Cuckoos and Dynastic Decline

In previous posts, I have written about school songs in the late Qing and early Republican Period and the figure Li Shutong. Many of Li's songs described the pending collapse of the Qing empire.

Li employed a number of onomatopoeic expressions such as the neighing of horses and the plaintive strains of the cuckoo to mourn the anguish of an empire left to die or perish under foreign aggression and domestic turmoil. The cuckoo has long been used as a literary device to describe a gamut of human emotions ranging from grieving for departed friends—dead or alive—to desperation and hopelessness.

In Biographies of the Kings of Shu (Shu Wang Benji), the Emperor Duyu abdicated his throne to his minister Bie Ling in the late Zhou dynasty and became a hermit. When he died his soul turned into a cuckoo, but he reappeared in late spring each year with the doleful call: 'Better return or go back' (bu ru gui qu). Another story relates to Wen Tianxiang (1236-1283), a patriotic statesman of the Southern Song. Helpless to prevent the pending collapse of the dynasty, he 'hoped that he could turn into a cuckoo, so that even though drenched in blood he might fly out of his captivity and back to his native place.'

The cuckoo's blood (dujuanxue) is also synonymous with grief, anguish and despair. In one song penned by Li Shutong in 1906 called 'Willow Dyke Sui,' 'cuckoos are weeping blood on this Sacred Land.' In a text clothed in historical allusions, Li writes of the slow lingering death of the Qing empire disintegrating under the pressures of external invasion by European powers and internal strife.

If we turn back the pages of Chinese history, we can find other expressions that talk of the empire or state nation left to die or perish under foreign aggression. Two expressions that readily come to mind are 'wangguo zhiyin' and 'shangnü buzhi wangguo hen.'


The first expression literally means ‘pitches or sounds that presage the death or passing away of a fallen dynasty, kingdom or state.’ When emperor’s proclaimed their dynasties, it was essential to tune the dynasty to pitches (yin) that harmonized and resonated in both the cosmic and earthly realms. Sounds that presaged the collapse of an empire were obviously no longer in tune, but raging in an ocean of dissonance.

It’s interesting that yin (pitch) and yin (from yin and yang) are homonyms, and that yin ('weak,' 'passive,' dark,' feminine') is also associated with turmoil and chaos. The 'yin' in 'wangguo zhiyin' could also be paraphrased as: 'chaotic or dissonant pitches that accompany the death and crumbling of an empire.'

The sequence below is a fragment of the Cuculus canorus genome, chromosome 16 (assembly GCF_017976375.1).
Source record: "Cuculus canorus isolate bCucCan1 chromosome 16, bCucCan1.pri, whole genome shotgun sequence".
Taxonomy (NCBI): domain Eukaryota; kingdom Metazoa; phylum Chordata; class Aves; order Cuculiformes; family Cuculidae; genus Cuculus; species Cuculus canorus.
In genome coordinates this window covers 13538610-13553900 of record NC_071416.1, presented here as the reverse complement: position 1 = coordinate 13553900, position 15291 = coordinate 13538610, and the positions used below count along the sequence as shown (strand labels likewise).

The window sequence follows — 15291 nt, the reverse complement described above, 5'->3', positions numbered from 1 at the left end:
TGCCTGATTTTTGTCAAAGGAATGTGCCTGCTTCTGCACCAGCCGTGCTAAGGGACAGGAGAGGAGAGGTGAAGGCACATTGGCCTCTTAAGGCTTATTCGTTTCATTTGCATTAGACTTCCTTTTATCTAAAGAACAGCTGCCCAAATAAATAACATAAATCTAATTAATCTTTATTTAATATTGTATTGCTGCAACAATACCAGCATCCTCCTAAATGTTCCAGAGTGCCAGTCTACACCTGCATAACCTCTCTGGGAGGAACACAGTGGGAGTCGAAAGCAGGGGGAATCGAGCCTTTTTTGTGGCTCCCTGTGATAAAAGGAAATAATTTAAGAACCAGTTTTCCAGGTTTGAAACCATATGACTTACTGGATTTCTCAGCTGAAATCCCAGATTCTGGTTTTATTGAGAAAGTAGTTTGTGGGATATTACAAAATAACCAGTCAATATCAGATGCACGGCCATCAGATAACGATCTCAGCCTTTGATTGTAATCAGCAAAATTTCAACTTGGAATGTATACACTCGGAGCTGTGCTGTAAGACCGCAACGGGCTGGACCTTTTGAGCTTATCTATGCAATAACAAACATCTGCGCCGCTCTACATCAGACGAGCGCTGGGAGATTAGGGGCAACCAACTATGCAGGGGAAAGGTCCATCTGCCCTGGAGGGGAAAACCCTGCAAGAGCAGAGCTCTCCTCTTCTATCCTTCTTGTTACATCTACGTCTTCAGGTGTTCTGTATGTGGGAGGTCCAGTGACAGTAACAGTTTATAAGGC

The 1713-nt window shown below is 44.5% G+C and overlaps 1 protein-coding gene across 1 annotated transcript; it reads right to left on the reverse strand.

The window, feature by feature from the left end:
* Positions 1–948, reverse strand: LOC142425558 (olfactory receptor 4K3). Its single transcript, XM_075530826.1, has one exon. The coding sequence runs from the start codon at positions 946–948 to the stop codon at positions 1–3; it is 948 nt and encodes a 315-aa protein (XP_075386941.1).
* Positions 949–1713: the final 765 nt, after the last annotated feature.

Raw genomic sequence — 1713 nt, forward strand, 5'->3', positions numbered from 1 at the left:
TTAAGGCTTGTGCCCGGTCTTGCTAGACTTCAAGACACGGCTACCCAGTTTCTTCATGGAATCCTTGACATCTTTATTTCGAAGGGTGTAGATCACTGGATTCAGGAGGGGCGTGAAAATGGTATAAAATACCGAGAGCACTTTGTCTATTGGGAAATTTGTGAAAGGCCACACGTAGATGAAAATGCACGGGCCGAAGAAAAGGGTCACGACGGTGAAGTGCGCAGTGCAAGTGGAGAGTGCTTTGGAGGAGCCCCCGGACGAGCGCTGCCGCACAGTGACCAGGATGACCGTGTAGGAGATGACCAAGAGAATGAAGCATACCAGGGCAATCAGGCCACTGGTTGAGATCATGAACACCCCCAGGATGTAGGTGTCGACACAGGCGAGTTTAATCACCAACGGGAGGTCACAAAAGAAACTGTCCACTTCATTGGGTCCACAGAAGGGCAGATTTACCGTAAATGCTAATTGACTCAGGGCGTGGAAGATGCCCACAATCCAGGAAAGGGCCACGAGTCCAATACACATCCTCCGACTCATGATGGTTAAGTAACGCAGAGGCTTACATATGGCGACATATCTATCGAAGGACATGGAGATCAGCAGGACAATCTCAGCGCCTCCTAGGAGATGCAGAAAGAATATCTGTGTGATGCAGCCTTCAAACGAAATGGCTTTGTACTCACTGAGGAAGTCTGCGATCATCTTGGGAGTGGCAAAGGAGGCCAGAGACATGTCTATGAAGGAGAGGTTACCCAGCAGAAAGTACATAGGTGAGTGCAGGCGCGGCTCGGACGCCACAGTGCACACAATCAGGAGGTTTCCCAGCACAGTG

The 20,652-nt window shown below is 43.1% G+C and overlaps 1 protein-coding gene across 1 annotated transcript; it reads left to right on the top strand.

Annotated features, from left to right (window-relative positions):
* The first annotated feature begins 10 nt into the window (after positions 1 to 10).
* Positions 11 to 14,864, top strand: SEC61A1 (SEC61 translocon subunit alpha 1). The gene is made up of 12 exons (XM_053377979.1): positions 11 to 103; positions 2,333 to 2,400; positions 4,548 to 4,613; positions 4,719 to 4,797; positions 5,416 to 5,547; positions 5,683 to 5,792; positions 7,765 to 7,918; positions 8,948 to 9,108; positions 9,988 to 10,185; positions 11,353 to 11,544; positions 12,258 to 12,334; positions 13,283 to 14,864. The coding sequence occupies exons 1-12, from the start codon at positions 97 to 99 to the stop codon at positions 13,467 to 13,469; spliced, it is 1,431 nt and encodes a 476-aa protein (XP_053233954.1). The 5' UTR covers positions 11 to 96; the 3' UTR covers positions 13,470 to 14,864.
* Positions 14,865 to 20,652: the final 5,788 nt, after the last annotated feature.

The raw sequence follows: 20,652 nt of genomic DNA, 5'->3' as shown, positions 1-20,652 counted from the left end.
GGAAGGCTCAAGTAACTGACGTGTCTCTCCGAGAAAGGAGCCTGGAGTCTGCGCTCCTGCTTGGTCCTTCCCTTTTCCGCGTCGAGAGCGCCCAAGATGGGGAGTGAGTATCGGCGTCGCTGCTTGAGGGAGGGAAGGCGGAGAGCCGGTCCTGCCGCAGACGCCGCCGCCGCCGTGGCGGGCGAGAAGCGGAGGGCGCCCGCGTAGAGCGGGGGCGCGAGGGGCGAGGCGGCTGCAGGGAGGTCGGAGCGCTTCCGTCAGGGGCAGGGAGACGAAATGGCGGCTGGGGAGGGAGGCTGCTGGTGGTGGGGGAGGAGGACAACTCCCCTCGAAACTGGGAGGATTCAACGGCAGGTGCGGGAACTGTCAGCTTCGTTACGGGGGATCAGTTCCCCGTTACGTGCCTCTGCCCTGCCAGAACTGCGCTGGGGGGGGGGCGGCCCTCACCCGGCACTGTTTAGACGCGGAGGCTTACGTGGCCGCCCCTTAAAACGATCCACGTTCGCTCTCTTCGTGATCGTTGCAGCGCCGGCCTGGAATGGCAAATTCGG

The second expression ‘shangnü buzhi wangguo hen’ is found in a poem called Bo Qinhuai (Moored on the River Qinhuai) by the Tang dynasty poet Du Mu (803-852). In the poem, courtesans of the Emperor Chen Shubao of the Southern Dynasties sing songs ‘composed by a captive ruler’s hand.’

In time the song and its association with the emperor came to refer to 'music accompanying the collapse of a dynasty':

Cold water veiled in mist and shores steeped in moonlight
I moor on the River Qinhuai near wine shops at night,
Where song girls knowing not the grief of [a] conquered land
Are singing songs composed by a captive ruler's hand.

(trans. Xu Yuanzhong)

The importance of music in giving legitimacy to an existing order was a fundamental concern of Chinese rulers since antiquity. Ritual and court music was inseparably linked to statecraft and the stability of the empire. The aforementioned sounds or pitches associated with the demise of a dynasty were also associated with the 'vulgar' and 'baleful' influences of suyue ('popular music'). Suyue was a potential threat to maintaining or preserving political order.

It was no accident that many reformers in the late Qing wrote of the importance of ritual music (liyue) and court music (yayue) and the deleterious affects of suyue at a time of increasing foreign encroachment and dynastic decline. These reformers had an implicit faith in the potency of music to transform China. In the late Qing and early Republic, it was school songs, not ritual or court music that gave legitimacy to a new social and political order.

References

Chang Chin-ru (1997). 'The Rhododendron Brings the Cuckoo', Sinorama, Tapei: vol. 22, no. 5, May, 101.

Xu Yuanzhong (1995). 300 Tang Poems: A New Translation (English-Chinese), Zhongguo duiwai fanyi chuban gongsi, Beijing, 316.

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